Finnish Prime Minister Antti Rinne (SDP) says the situation in Britain “is getting more confusing now.”
He made the comment to journalists in parliament after the UK’s Supreme Court ruled that Prime Minister Boris Johnson’s suspension of parliament was unlawful.
The ruling came amid continued uncertainty over the UK’s departure from the European Union, known as Brexit, which is supposed to happen on 31st October.
Members of the Finnish government have been using stronger language recently to talk about Brexit.
Although Finland has the rotating six-month Presidency of the European Council, the lead on Brexit issues is being taken by EU negotiator Michel Barnier and his UK counterpart.
However, last week Rinne said the UK should hurry up and produce proposals in writing for how to handle the thorny issues of the Irish border. He gave Boris Johnson a 12-day deadline but later backtracked and said this was not an official deadline.
And Europe Minister Tytti Tuppurainen (SDP) visiting the European Parliament in Strasbourg last week described Britain’s Brexit strategy as “a rather bleak situation.”
Brits in Finland are anxious about the uncertainty
The latest machinations in the UK come as British citizens expressed their frustration and anxiety over Brexit.
At a town hall meeting at a Helsinki church on Monday evening, around 40 British nationals listened to Ambassador Tom Dodd give a round-up of recent Brexit events, and describe it as “a concerning thing.”
“The primary policy of the the Johnson government is that we will need to leave the EU on 31st October” said Dodd, adding that the Johnson government is “a very different government than the May government.”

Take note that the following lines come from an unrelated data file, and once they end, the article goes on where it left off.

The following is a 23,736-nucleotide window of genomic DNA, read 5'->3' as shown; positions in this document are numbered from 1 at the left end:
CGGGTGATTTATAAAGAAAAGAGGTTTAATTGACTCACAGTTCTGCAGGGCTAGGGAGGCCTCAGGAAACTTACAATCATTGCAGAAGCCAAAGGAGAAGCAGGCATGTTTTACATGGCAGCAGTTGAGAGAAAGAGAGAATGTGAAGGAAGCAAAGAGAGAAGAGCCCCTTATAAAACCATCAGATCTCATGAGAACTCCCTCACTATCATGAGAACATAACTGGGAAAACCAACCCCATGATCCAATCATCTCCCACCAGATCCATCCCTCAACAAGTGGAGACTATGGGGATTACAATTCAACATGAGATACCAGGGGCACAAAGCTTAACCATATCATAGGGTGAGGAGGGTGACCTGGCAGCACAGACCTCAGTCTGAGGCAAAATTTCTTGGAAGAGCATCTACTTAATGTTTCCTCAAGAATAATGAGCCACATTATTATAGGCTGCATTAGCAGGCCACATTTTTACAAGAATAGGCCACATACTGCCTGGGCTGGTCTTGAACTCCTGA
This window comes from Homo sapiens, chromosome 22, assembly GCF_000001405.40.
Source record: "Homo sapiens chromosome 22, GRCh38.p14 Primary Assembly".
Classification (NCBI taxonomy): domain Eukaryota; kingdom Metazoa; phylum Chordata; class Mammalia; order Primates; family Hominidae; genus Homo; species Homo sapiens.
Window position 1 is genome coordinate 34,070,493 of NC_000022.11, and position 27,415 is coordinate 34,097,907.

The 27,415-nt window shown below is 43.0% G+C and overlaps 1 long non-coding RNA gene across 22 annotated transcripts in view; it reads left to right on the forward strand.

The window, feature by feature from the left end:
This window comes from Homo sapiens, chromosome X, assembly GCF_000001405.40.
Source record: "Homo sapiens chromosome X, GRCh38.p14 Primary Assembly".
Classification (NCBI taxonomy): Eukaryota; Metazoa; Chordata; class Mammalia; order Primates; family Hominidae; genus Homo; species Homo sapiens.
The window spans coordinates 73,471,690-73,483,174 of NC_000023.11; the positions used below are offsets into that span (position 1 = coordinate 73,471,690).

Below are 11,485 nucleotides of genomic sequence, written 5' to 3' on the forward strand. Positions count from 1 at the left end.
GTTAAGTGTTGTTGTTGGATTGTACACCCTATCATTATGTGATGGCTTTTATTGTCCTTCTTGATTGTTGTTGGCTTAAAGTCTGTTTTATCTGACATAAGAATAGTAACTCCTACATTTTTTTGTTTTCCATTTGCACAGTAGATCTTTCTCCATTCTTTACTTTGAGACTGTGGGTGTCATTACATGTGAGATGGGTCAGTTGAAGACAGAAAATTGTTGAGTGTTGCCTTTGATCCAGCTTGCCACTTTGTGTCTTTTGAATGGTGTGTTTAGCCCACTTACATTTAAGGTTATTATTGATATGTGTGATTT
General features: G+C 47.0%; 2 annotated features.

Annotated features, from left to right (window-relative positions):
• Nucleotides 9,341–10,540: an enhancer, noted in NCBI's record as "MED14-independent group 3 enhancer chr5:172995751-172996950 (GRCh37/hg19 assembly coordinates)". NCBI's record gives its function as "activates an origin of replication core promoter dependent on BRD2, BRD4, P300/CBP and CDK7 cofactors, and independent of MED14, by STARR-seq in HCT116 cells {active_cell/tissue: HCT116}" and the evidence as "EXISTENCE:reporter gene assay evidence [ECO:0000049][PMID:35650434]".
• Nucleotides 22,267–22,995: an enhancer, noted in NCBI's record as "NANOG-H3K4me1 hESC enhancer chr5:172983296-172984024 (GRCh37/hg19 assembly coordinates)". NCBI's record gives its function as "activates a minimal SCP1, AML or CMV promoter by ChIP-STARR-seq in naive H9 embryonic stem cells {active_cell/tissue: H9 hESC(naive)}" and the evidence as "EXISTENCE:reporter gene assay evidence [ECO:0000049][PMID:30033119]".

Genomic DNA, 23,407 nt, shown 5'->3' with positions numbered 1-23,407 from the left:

“I can’t tell you what happens next” he conceded, in the basement of a church where cups of tea, and free pens with “GREAT Britain” emblazoned on them were available for people who attended.
Concerns raise, but few answers available
Given the chance to ask questions of the ambassador and his staff, as well representatives from Migri and Kela, some of the British nationals asked about travel insurance; health care; going to Estonian for business; the status of their UK pensions and whether they would continue being paid into Finnish bank accounts; and if there could be a return to armed conflict in Northern Ireland if no resolution could be found to the border issues.
“It’s the uncertainty that gets a lot of us, that policy seems to change on a whim depending on who is in power” said one woman who attended.
“It’s confusing and stressful” she said “we need some consistency.”
Ambassador Tom Dodd agreed that yes “that’s the reality of it”, that policies could change if there was a general election in the UK and the government changed in the coming weeks or months.
He said that all the comments “will be fed back into the system in the UK”.
News Now Finland was forbidden by embassy staff from recording any of the proceedings at the open town hall meeting, in contravention of two UK Acts of Parliament and the most recent best practice guidance from the relevant ministry in London.